A Bunch of Hot Air

Over 2500 years ago, a series of Greek philosophers attempted to understand and describe the reality of the world around us. One of the very first was a man named Thales of Miletus. Thales applied his intellect to a great deal more than just philosophy.  He was a respected advisor to the Ionians, and he is said to have been the first man to successfully predict a solar eclipse.  He also tried his hand as a tactician, once helping an army cross a river by ordering a crescent-shaped bypass to be shoveled around behind them, thus reducing the flow of the river ahead so it could be forded and passed. But for the purposes of this already digressing blog entry, Thales’ biggest contribution was his attempt to answer the question, “What is everything made of?” Thales proposed that all things in the universe are made from water.

That sounds like a quaint notion now, but consider just how revolutionary his proposition was.  Until Thales made that bold statement, the Mediterranean was awash in mythology from East to West.  All of the happenings on Earth and in the sky were attributed to one or more gods, with no further explanation deemed prudent or necessary.  For Thales to come forth and suggest that the world was made of something other than the labor of deities, whether that something was water or beer, was nothing short of a giant leap for humankind, on equal footing with the first steps of Neil Armstrong on the Moon.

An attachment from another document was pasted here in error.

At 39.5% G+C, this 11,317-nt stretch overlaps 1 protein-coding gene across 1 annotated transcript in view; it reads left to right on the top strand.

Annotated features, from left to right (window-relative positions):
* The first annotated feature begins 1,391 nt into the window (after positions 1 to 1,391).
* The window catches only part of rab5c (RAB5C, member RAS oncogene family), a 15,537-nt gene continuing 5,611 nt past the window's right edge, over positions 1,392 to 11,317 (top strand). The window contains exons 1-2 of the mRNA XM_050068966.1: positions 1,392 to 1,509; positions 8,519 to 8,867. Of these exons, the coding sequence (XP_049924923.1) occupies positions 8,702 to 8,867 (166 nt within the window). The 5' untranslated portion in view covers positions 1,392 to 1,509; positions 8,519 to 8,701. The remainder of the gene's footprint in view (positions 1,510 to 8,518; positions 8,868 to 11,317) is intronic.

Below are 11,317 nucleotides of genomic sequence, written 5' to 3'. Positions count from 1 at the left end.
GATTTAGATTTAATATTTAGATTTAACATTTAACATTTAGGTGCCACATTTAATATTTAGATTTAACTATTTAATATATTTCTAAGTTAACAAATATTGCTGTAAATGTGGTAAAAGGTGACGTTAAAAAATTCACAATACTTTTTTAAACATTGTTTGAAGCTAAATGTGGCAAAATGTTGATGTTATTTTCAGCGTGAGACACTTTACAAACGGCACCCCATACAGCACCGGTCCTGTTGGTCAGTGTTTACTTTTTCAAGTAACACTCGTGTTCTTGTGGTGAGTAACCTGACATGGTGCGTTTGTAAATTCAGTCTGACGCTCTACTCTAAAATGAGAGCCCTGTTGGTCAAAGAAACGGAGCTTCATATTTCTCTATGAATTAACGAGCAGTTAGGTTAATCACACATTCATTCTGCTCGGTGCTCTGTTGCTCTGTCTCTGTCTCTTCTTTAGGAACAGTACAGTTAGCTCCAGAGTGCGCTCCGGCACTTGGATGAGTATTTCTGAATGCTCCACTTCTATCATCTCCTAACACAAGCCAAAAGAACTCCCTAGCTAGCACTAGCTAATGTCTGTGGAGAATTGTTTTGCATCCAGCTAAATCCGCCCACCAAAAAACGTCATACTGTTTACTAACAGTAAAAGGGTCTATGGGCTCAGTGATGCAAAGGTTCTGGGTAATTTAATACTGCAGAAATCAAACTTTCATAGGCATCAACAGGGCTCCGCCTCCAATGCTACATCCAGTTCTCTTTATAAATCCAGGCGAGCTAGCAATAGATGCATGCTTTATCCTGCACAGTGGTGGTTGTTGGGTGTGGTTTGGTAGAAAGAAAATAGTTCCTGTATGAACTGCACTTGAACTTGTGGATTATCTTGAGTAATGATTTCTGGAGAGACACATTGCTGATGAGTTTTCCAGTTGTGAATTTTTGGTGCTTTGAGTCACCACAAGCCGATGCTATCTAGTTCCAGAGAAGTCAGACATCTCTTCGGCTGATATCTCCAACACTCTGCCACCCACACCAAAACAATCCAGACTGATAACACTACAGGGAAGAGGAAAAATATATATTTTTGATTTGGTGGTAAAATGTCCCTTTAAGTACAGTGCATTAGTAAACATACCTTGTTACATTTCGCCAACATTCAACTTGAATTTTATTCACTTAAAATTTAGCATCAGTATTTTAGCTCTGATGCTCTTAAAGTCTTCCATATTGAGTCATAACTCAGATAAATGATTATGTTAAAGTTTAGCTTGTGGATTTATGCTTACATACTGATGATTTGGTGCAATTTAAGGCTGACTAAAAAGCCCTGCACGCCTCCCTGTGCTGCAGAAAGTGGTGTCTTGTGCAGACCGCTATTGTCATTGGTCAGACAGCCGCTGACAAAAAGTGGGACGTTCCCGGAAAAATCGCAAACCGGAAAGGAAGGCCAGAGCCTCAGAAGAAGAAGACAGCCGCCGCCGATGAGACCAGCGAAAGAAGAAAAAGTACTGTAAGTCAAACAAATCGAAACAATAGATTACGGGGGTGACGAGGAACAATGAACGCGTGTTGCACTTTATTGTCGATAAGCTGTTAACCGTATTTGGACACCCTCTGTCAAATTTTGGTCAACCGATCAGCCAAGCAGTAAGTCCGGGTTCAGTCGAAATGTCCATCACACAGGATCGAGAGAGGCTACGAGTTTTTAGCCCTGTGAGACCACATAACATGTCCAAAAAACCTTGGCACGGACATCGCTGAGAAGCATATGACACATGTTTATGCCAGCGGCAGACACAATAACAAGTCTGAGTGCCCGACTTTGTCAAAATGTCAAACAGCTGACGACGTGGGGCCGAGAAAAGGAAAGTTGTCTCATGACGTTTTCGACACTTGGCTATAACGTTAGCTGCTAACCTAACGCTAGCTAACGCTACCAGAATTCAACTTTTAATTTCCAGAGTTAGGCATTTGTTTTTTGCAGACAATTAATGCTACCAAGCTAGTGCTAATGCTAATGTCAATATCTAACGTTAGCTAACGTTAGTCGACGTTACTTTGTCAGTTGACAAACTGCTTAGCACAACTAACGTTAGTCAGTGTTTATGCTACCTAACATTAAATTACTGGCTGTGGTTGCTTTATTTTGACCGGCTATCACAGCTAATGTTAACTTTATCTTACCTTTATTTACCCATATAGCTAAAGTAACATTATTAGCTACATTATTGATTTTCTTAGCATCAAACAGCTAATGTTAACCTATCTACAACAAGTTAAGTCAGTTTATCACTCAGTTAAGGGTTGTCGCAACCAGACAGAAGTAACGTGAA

When you consider where Thales lived, it does not seem silly at all that he selected water as the fundamental substance of all things.  He was a man of the sea, living in an island and coastal culture, surrounded by water in its liquid form, so much that it seemed the very Earth on which he stood was merely floating in the midst of an endless ocean. Water was critical to survival then as now. We know today that water and carbon form the basis for our entire biology, so to elevate water to the status proposed by Thales so many centuries ago is most certainly a forgivable crime. This is a central tenet of science: the people who have been wrong play just as important a role as the people who have been right. Science transcends ego. What matters is not whether Thales was right or wrong, but that he even asked the question.